Just How Transformational Will India's GST Be?
Image Credit: CC0 image via Pixabay

Just How Transformational Will India's GST Be?

 
 

Three members of India’s parliament recently visited Washington, D.C. and engaged in a conversation on various domestic and foreign issues in India. The dialogue took place at the Carnegie Endowment for International Peace (CEIP) at an event moderated by Milan Vaishnav on Tuesday, “The View from New Delhi: A Conversation With Indian MPs.” It featured Lok Sabha MP from Assam, Sushmita Dev of the Indian National Congress, Lok Sabha MP from Odisha, Baijayanta “Jay” Panda of the Biju Janata Dal (BJD), and Lok Sabha MP from Himachal Pradesh, Anurag Thakur of the ruling Bharatiya Janata Party (BJP).

The bulk of the dialogue focused on the Goods and Services Tax (GST) bill passed by India’s parliament in August. The GST bill was long awaited and seen as key for economic reform in India, as it would bring India’s various states closer today toward a common market. All three speakers praised the bill, though the praise from Dev, from the opposition Congress Party, was lukewarm. Dev argued that while her party agreed with the concept of one market, it had disagreements on the details.

Over the years, India’s byzantine economic structure was put into place mostly by the Congress Party. Thakur and Panda both supported the GST bill more strongly. It should be noted that Panda is from a regional state party not aligned with either the BJP or Congress. His extremely high praise of the GST bill — he said it was the biggest thing to happen since 1947 in India — is indicative of just how highly anticipated the bill was across India’s political spectrum. Panda argued that the GST was a tipping point, in which all the major players in India realized the benefits of economic modernization.

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The discussion on the GST bill was tied to a discussion on whether a new model of cooperative federalism is emerging in India. Again, Thakur and Panda strongly agreed. Thakur pointed out that under the Modi government, more money is going back to the states, a process that would accelerate once the GST bill is implemented. Panda agreed, stating that India’s system was overcentralized and that different states have different needs, so a level of flexibility is required; he cited the different need for education budgets in Odisha and a highly literate state like Kerala. Again, I found Dev’s answer somewhat generic and lukewarm; in the spirit of the times, she agreed with the other two speakers without getting too much into the specifics, merely saying that each state in India ought to have a dream of its own.

There seemed to be a gap between Dev and the other two speakers when it came to India’s economic growth. Dev wanted to tie economic growth to job growth specifically while Panda and Thakur, while not disagreeing, argued that after lagging for so many years, even seemingly jobless growth was beneficial for India. For example, building more kilometers of roads a day, which the current government has done relative to previous ones, is an inherently good thing, since India needs to lay down a strong foundation.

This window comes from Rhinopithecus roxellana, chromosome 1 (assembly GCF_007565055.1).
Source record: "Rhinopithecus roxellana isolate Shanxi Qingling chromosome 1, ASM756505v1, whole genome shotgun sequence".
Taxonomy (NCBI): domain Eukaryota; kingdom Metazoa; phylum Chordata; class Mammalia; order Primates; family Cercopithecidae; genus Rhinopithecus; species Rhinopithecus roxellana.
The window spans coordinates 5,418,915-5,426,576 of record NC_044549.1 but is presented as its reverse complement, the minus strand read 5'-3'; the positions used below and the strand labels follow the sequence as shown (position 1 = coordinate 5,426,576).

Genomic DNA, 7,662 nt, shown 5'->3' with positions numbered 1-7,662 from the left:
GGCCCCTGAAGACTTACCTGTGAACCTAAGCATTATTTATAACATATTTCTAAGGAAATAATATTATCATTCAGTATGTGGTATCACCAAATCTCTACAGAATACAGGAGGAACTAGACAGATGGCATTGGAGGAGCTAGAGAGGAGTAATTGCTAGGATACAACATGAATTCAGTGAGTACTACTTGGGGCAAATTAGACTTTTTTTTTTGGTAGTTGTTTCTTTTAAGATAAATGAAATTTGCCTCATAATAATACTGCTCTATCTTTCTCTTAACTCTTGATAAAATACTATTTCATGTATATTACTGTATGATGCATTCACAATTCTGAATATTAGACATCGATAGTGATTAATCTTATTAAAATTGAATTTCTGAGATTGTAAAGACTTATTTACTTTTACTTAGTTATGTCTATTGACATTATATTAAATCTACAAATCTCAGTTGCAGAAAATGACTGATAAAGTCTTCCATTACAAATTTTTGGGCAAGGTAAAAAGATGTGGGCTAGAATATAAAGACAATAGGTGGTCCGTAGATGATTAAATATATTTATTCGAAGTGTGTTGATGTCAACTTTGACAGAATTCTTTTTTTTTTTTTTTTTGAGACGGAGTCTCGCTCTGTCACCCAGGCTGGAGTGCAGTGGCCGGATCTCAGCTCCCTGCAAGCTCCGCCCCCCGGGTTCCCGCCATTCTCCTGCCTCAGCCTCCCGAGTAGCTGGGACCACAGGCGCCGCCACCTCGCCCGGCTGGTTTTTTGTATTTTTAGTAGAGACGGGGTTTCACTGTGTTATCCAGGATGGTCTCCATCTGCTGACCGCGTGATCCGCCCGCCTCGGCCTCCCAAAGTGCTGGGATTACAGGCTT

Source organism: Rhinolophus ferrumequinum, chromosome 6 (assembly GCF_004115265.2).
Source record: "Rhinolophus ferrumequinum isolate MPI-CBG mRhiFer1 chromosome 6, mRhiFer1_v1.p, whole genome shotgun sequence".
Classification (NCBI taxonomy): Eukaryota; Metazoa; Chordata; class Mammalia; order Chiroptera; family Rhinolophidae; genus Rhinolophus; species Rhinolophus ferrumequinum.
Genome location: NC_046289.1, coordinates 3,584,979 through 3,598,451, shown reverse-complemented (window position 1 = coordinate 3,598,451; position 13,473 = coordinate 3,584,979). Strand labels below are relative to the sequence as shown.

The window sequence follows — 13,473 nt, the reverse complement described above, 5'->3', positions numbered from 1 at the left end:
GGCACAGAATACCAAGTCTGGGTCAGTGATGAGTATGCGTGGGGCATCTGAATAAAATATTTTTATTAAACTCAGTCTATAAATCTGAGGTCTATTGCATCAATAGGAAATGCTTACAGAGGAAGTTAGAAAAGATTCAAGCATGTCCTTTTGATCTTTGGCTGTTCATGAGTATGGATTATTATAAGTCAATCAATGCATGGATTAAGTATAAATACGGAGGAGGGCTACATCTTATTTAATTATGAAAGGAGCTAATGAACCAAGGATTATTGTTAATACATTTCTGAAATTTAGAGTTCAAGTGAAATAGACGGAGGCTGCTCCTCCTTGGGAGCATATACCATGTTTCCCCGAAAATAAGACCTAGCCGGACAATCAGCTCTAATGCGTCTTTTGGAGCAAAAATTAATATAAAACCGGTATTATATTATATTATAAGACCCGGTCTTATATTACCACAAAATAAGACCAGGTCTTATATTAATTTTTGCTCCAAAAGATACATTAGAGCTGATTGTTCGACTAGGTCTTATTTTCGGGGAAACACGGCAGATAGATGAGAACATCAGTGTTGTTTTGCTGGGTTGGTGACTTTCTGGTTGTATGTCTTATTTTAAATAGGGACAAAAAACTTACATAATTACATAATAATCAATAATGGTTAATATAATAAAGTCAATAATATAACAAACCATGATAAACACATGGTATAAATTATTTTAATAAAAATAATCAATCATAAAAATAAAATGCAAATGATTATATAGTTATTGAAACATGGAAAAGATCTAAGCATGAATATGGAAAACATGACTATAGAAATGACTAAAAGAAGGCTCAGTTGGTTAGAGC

The conversation also touched upon a couple of themes, including the issue of tolerance in India and the American presidential election. There has been some concern that some elements of Indian society have become more intolerant, especially since the BJP came to power. Dev did not necessarily agree with this in the quantitative sense, but argued that qualitatively–since politics are about perception–the government has the responsibility to combat this view. Thakur blamed the media for creating a distorted perception, a position that Panda agreed with. While Panda praised the media for doing their job and calling to attention abuses, he also argued that the media often distorted issues, citing a series of attacks on churches in 2014, where it was later revealed that the majority of those attacks were regular burglaries and had no communal aspect.

In terms of larger trends, the conversation highlighted some interesting trends in Indian politics. First, was the continued irrelevance of the Congress Party and its inability to engage with new and timely ideas. It is only because of its infrastructure across India that it remains a viable national force. While the BJP obviously is a vibrant force across India, I believe that regional parties will continue to be an important and often beneficial force in Indian politics, rather than a vehicle of political fragmentation. Regional parties understand local problems and want their states to prosper. And while they are increasingly taking up the populist mantle that was originally a Congress trademark, this is done without being overly obstructionist; almost all supported the GST bill. As Panda pointed out, the states want economic reform because nobody in his state wants it to be cheaper to ship goods to Japan than to neighboring West Bengal.

Centralization’s future was another interesting aspect of the discussion. Most of the political spectrum agrees that decentralization is beneficial and that the idea of government 5-year plans being handed out from New Delhi is simply not a good idea. On the other hand, ironically, centralization can also be beneficial. The GST bill would replace a plethora of state tax laws, and so represents a level of federalization. It seems as though the wrong things are centralized while common-sense ideas for decentralization have long been ignored.

No matter how one looks at it, India is in the middle of major political and economic changes. It will continue to be a place to watch closely.

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